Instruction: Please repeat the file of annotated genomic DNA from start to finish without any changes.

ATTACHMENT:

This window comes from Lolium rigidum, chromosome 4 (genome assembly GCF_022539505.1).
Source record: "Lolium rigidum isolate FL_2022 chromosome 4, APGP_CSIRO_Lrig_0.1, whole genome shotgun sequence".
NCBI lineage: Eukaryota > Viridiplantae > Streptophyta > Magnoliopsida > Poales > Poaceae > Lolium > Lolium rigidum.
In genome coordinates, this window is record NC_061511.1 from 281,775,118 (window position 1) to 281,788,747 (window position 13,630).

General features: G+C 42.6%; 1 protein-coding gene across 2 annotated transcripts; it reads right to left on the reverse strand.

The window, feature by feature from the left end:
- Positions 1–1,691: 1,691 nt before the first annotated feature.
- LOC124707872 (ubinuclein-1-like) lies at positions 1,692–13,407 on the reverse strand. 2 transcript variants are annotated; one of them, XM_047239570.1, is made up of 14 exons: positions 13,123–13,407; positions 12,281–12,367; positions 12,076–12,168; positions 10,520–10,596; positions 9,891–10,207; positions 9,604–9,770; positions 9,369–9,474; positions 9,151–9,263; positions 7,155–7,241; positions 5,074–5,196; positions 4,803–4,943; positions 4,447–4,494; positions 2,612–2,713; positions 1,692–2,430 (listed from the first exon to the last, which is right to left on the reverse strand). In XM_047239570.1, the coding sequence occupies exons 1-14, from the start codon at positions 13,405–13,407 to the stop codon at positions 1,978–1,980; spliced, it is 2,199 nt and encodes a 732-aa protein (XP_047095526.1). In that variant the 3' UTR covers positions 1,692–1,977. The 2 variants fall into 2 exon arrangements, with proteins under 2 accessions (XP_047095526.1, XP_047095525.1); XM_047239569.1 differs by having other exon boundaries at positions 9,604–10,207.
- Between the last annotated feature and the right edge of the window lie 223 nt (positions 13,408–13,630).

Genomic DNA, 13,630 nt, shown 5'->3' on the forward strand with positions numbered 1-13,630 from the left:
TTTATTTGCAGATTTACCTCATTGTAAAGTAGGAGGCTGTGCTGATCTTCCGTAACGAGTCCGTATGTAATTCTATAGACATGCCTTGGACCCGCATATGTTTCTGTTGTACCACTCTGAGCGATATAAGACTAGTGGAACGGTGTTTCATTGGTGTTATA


This window comes from Lolium rigidum, chromosome 4 (genome assembly GCF_022539505.1).
Source record: "Lolium rigidum isolate FL_2022 chromosome 4, APGP_CSIRO_Lrig_0.1, whole genome shotgun sequence".
NCBI lineage: Eukaryota > Viridiplantae > Streptophyta > Magnoliopsida > Poales > Poaceae > Lolium > Lolium rigidum.
In genome coordinates, this window is record NC_061511.1 from 281,775,118 (window position 1) to 281,788,747 (window position 13,630).

General features: G+C 42.6%; 1 protein-coding gene across 2 annotated transcripts; it reads right to left on the reverse strand.

The window, feature by feature from the left end:
- Positions 1–1,691: 1,691 nt before the first annotated feature.
- LOC124707872 (ubinuclein-1-like) lies at positions 1,692–13,407 on the reverse strand. 2 transcript variants are annotated; one of them, XM_047239570.1, is made up of 14 exons: positions 13,123–13,407; positions 12,281–12,367; positions 12,076–12,168; positions 10,520–10,596; positions 9,891–10,207; positions 9,604–9,770; positions 9,369–9,474; positions 9,151–9,263; positions 7,155–7,241; positions 5,074–5,196; positions 4,803–4,943; positions 4,447–4,494; positions 2,612–2,713; positions 1,692–2,430 (listed from the first exon to the last, which is right to left on the reverse strand). In XM_047239570.1, the coding sequence occupies exons 1-14, from the start codon at positions 13,405–13,407 to the stop codon at positions 1,978–1,980; spliced, it is 2,199 nt and encodes a 732-aa protein (XP_047095526.1). In that variant the 3' UTR covers positions 1,692–1,977. The 2 variants fall into 2 exon arrangements, with proteins under 2 accessions (XP_047095526.1, XP_047095525.1); XM_047239569.1 differs by having other exon boundaries at positions 9,604–10,207.
- Between the last annotated feature and the right edge of the window lie 223 nt (positions 13,408–13,630).

Genomic DNA, 13,630 nt, shown 5'->3' on the forward strand with positions numbered 1-13,630 from the left:
TTTATTTGCAGATTTACCTCATTGTAAAGTAGGAGGCTGTGCTGATCTTCCGTAACGAGTCCGTATGTAATTCTATAGACATGCCTTGGACCCGCATATGTTTCTGTTGTACCACTCTGAGCGATATAAGACTAGTGGAACGGTGTTTCATTGGTGTTATA